(Bloomberg) -- The head of sustainable investing at Nordea Bank AB’s asset management unit says it’s too soon to forgive Facebook Inc.
Since revelations that the social media giant failed to protect customer data from predatory third parties, the news cycle has moved on. Facebook shares soared after it reported a 49 percent jump in first-quarter revenue last week and as it unveiled a string of new services including a dating feature.
But Nordea’s ethical investing arm says it will keep Facebook on a blacklist, meaning portfolio managers can’t buy it.
“It’s quite obvious that, after two weeks of writing about this, the world goes on and people aren’t focusing on it anymore,” Sasja Beslik, who’s based in Stockholm, said by phone on Wednesday. “But the problem remains.”
Beslik says investors tend to underestimate the power of ethical issues to affect asset values in the longer term. He also questioned the level of transparency and regulatory oversight in the social media industry, especially given the intensely personal nature of the assets being overseen.
In an effort to address concerns about privacy and data collection, Facebook says it’s working on a "clear history" tool that will give users the option of scrubbing their accounts of data sent to the social network via outside websites and apps. The Menlo Park, California-based company said the feature, which will take several months to build, is a response to feedback showing that users want more control over their personal information.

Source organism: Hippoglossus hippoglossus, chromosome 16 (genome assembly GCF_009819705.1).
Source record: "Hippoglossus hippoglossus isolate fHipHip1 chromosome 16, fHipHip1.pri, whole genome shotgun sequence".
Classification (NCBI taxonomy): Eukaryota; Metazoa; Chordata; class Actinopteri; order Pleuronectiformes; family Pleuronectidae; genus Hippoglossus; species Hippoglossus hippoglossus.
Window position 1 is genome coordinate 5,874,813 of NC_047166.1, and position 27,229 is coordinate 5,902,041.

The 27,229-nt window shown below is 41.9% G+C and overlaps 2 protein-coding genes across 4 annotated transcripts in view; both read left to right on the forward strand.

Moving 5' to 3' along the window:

Beslik said the industry remains tainted by a “lack of transparency and a lack of risk-management systems.” He also signaled dismay at the fact that Facebook is spending time on a dating feature before the company has addressed its data privacy issues.
“Maybe in 10 years time, people will learn to value their own integrity and value the protection of their own integrity,” Beslik said. “That will become the asset. It is becoming the asset. Your personal integrity, your photos, your contacts, your networks, all of these things. Eventually they don’t belong to you anymore. They belong to someone else.”
Beslik has in the past gone so far as to ban his sustainable funds from buying shares in the bank that owns them, amid a tax avoidance probe. The Nordea unit has 6 billion euros ($7.2 billion) in assets under management. Nordea had a total of 320 billion euros in assets under management at the end of March, according to its first-quarter results. Only 0.06 percent of total holdings in Nordea’s sustainable funds are currently in Facebook, Beslik said.
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